Care for some tea?

5 things you need to know about tea

 

MOST countries in Asia have rich tea cultures and traditions, from Sri Lanka that produces a fourth of all the world’s tea, to Malaysia with its famous teh tarik.

Steuarts Tea Selections come in fruity flavors such as Strawberry, Lemon, Apple Strawberry Raspberry Cranberry, or scented like Peppermint, Camomile, Green Tea Jasmine, and Black Tea Jasmine, and the more familiar Earl Grey, Pure Green Tea and Premium Ceylon Black Tea.
Steuarts Tea Selections come in fruity flavors such as Strawberry, Lemon, Apple Strawberry Raspberry Cranberry, or scented like Peppermint, Camomile, Green Tea Jasmine, and Black Tea Jasmine, and the more familiar Earl Grey, Pure Green Tea and Premium Ceylon Black Tea.

The Philippines has had a rather cold relationship with tea literally, as tea consumption here is mostly of the powdered form, the popular iced tea. All that is changing of, course, as more Filipinos are taking a liking to good old tea, with a number of tea brands coming in as well.

A bag of tea for every cup of hot water
A bag of tea for every cup of hot water

With this growing interest in tea, Robinsons Selections held a Teaducation party at the Robinsons Rewards Lounge of Robinsons Galleria last Feb. 19, with representatives from Steuarts Tea, a company based in Sri Lanka, sharing wonderful insights and knowledge about this aromatic beverage.

1. Tea for starts. Tea, the most widely consumed drink in the world next to water, has its origins in China. According to Ben Alester Talan, marketing director of George Steuarts Teas Philippines, legend has it that tea first came to be in China when tea leaves fell into a pot of boiling water meant for the Chinese emperor, who drank the accidental brew nevertheless and loved it.

2. Real deal tea. Lots of beverages are called “tea,” but real tea only comes from the evergreen shrub Camellia sinensis, says Talan. He pointed out that both green tea and black tea are plucked from the same shrub and differs only in processing. Green tea is unwilted and unoxidized, while black tea is withered, bruised, fermented then dried. Oolong tea, meanwhile, is wilted, bruised, and partially oxidized.

3. Afternoon tea. In the Philippines, it’s called merienda, but in England, it’s called afternoon tea. A light meal of sorts, afternoon tea traditionally starts at 4 p.m. with tea brewed in a teapot and paired with sandwiches, pastries and cakes. A cup of tea is served with milk and sugar, if not honey.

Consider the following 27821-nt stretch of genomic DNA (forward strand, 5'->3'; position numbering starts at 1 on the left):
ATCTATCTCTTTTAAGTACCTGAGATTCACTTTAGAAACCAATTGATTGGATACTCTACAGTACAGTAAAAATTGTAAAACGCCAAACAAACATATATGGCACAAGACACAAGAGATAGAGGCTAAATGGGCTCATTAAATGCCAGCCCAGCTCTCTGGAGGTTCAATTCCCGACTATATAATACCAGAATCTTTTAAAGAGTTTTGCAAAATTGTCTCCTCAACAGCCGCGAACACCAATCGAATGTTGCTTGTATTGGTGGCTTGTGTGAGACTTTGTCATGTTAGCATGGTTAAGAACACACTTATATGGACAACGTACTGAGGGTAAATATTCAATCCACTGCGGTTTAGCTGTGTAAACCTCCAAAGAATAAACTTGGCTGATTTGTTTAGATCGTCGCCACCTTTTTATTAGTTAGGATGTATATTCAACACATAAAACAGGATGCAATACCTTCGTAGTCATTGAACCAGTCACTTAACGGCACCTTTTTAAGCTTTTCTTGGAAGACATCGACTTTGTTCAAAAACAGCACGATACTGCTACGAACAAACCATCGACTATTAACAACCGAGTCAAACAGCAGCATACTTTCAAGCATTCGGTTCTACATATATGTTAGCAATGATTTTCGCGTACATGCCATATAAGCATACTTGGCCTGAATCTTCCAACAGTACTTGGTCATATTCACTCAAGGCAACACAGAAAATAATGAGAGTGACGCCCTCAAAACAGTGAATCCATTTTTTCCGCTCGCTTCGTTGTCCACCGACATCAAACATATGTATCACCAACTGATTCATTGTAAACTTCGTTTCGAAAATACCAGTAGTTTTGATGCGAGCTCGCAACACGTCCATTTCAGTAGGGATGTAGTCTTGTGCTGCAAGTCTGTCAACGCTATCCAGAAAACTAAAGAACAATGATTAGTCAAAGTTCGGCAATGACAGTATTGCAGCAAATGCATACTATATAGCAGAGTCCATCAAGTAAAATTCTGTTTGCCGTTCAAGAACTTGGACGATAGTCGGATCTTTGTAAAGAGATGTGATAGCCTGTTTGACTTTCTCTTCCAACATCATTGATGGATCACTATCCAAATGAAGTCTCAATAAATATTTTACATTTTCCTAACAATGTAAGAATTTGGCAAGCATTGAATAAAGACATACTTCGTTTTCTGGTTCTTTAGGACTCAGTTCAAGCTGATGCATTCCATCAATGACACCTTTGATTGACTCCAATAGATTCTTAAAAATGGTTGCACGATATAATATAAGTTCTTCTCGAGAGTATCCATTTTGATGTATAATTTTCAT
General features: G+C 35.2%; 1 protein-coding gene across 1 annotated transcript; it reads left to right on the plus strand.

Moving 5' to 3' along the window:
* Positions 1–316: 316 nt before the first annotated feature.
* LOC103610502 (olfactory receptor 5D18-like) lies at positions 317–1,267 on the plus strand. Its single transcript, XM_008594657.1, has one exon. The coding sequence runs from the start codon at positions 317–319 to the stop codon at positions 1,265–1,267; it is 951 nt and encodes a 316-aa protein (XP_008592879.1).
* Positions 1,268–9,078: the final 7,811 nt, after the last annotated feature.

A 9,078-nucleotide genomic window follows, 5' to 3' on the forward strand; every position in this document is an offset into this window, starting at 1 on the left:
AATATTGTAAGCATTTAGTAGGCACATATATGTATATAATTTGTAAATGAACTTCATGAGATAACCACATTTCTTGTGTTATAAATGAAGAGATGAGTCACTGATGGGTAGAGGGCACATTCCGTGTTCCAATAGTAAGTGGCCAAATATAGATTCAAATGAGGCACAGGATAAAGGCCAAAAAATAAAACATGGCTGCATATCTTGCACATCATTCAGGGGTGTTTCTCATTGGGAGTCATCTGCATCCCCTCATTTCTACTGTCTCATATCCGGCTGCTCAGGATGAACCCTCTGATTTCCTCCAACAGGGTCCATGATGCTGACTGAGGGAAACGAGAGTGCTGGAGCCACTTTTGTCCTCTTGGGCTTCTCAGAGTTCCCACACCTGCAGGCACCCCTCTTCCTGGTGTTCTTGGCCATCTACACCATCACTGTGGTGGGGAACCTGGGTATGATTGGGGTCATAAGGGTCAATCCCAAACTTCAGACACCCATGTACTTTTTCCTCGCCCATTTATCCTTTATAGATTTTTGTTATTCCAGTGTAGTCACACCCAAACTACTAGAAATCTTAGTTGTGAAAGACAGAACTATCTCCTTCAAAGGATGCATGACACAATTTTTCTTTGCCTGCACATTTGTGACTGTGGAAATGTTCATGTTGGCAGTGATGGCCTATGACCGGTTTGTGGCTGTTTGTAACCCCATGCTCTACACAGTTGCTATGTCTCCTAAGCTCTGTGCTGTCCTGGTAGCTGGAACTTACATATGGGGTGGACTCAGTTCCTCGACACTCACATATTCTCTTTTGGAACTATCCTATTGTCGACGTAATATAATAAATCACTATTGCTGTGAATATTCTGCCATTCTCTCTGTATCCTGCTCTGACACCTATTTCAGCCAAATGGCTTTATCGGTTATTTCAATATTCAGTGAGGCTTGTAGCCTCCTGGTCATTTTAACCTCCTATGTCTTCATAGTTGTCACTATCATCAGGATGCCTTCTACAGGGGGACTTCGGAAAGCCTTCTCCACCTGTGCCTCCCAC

For the sweet tooth, biscuits go well with tea...
For the sweet tooth, biscuits go well with tea…
...or with brownies
…or with brownies

4. Happy possibiliteas. So what should you have with your tea? George Steuarts’ Talan says black tea goes well with chicken, cream cheese or chocolate, while Oolong tea is best with white chocolate. You can even put alcohol like gin or vodka in your tea, and this pairs nicely with creme brulee, cucumber sandwiches or turkey. Talan says tea can be paired with much anything that’s light, flavorful or sweet. “Whatever makes you happy,” he adds.

Dried tea leaves from Steuarts Tea, which is sourced from tea cultivated and harvested in the vast highlands of Sri Lanka.
Dried tea leaves from Steuarts Tea, which is sourced from tea cultivated and harvested in the vast highlands of Sri Lanka.

5. Good tea. Apart from being enjoyable, tea is regarded as a healthy drink. It contains health enhancing components such as flavonoids, theanine, polyphenols and cathecins, is a “tough anti-oxidant” that protects against certain critical diseases, and is said to improve mental and physical performance. “Tea is not a medicine,” Talan clarifies, “but drinking tea has many health benefits.” (NSV)

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